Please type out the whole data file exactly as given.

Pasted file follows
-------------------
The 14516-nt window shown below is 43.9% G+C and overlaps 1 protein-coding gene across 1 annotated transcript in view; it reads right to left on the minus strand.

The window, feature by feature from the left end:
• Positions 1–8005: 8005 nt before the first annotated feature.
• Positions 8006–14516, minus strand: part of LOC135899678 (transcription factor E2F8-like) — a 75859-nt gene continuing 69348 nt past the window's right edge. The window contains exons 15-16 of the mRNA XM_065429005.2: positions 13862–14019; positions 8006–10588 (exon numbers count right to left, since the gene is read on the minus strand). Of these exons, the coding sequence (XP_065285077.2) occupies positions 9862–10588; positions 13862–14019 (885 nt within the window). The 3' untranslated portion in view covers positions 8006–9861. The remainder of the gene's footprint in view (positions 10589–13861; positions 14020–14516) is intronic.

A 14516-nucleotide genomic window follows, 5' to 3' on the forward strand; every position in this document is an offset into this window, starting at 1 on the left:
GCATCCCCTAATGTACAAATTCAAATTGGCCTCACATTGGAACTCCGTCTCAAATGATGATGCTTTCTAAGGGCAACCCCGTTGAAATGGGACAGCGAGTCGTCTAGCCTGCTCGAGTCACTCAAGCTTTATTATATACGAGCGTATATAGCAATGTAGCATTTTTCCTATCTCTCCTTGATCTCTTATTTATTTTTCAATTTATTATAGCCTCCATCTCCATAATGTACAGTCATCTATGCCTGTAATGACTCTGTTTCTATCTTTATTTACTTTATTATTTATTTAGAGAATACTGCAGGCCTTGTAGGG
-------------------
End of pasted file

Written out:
The 14516-nt window shown below is 43.9% G+C and overlaps 1 protein-coding gene across 1 annotated transcript in view; it reads right to left on the minus strand.

The window, feature by feature from the left end:
• Positions 1–8005: 8005 nt before the first annotated feature.
• Positions 8006–14516, minus strand: part of LOC135899678 (transcription factor E2F8-like) — a 75859-nt gene continuing 69348 nt past the window's right edge. The window contains exons 15-16 of the mRNA XM_065429005.2: positions 13862–14019; positions 8006–10588 (exon numbers count right to left, since the gene is read on the minus strand). Of these exons, the coding sequence (XP_065285077.2) occupies positions 9862–10588; positions 13862–14019 (885 nt within the window). The 3' untranslated portion in view covers positions 8006–9861. The remainder of the gene's footprint in view (positions 10589–13861; positions 14020–14516) is intronic.

A 14516-nucleotide genomic window follows, 5' to 3' on the forward strand; every position in this document is an offset into this window, starting at 1 on the left:
GCATCCCCTAATGTACAAATTCAAATTGGCCTCACATTGGAACTCCGTCTCAAATGATGATGCTTTCTAAGGGCAACCCCGTTGAAATGGGACAGCGAGTCGTCTAGCCTGCTCGAGTCACTCAAGCTTTATTATATACGAGCGTATATAGCAATGTAGCATTTTTCCTATCTCTCCTTGATCTCTTATTTATTTTTCAATTTATTATAGCCTCCATCTCCATAATGTACAGTCATCTATGCCTGTAATGACTCTGTTTCTATCTTTATTTACTTTATTATTTATTTAGAGAATACTGCAGGCCTTGTAGGG